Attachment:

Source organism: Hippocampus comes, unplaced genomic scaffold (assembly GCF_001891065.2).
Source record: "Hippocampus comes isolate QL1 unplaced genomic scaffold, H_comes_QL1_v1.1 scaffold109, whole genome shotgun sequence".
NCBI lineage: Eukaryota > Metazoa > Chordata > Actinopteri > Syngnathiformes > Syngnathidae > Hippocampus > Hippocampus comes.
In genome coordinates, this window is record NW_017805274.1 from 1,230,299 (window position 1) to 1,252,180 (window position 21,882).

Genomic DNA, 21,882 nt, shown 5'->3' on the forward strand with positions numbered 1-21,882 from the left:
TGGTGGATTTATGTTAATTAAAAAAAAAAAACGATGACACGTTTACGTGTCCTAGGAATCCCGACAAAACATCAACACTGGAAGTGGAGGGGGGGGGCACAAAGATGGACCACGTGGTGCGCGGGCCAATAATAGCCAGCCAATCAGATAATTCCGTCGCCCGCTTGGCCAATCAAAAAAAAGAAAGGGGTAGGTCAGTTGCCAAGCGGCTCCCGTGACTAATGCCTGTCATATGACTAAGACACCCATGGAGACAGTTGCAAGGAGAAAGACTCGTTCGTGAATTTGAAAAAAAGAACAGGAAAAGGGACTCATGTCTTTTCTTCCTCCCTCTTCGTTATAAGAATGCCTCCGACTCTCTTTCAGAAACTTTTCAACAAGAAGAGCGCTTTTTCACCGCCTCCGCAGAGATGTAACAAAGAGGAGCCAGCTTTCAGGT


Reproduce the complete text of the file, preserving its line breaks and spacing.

Source organism: Hippocampus comes, unplaced genomic scaffold (assembly GCF_001891065.2).
Source record: "Hippocampus comes isolate QL1 unplaced genomic scaffold, H_comes_QL1_v1.1 scaffold109, whole genome shotgun sequence".
NCBI lineage: Eukaryota > Metazoa > Chordata > Actinopteri > Syngnathiformes > Syngnathidae > Hippocampus > Hippocampus comes.
In genome coordinates, this window is record NW_017805274.1 from 1,230,299 (window position 1) to 1,252,180 (window position 21,882).

Genomic DNA, 21,882 nt, shown 5'->3' on the forward strand with positions numbered 1-21,882 from the left:
TGGTGGATTTATGTTAATTAAAAAAAAAAAACGATGACACGTTTACGTGTCCTAGGAATCCCGACAAAACATCAACACTGGAAGTGGAGGGGGGGGGCACAAAGATGGACCACGTGGTGCGCGGGCCAATAATAGCCAGCCAATCAGATAATTCCGTCGCCCGCTTGGCCAATCAAAAAAAAGAAAGGGGTAGGTCAGTTGCCAAGCGGCTCCCGTGACTAATGCCTGTCATATGACTAAGACACCCATGGAGACAGTTGCAAGGAGAAAGACTCGTTCGTGAATTTGAAAAAAAGAACAGGAAAAGGGACTCATGTCTTTTCTTCCTCCCTCTTCGTTATAAGAATGCCTCCGACTCTCTTTCAGAAACTTTTCAACAAGAAGAGCGCTTTTTCACCGCCTCCGCAGAGATGTAACAAAGAGGAGCCAGCTTTCAGGT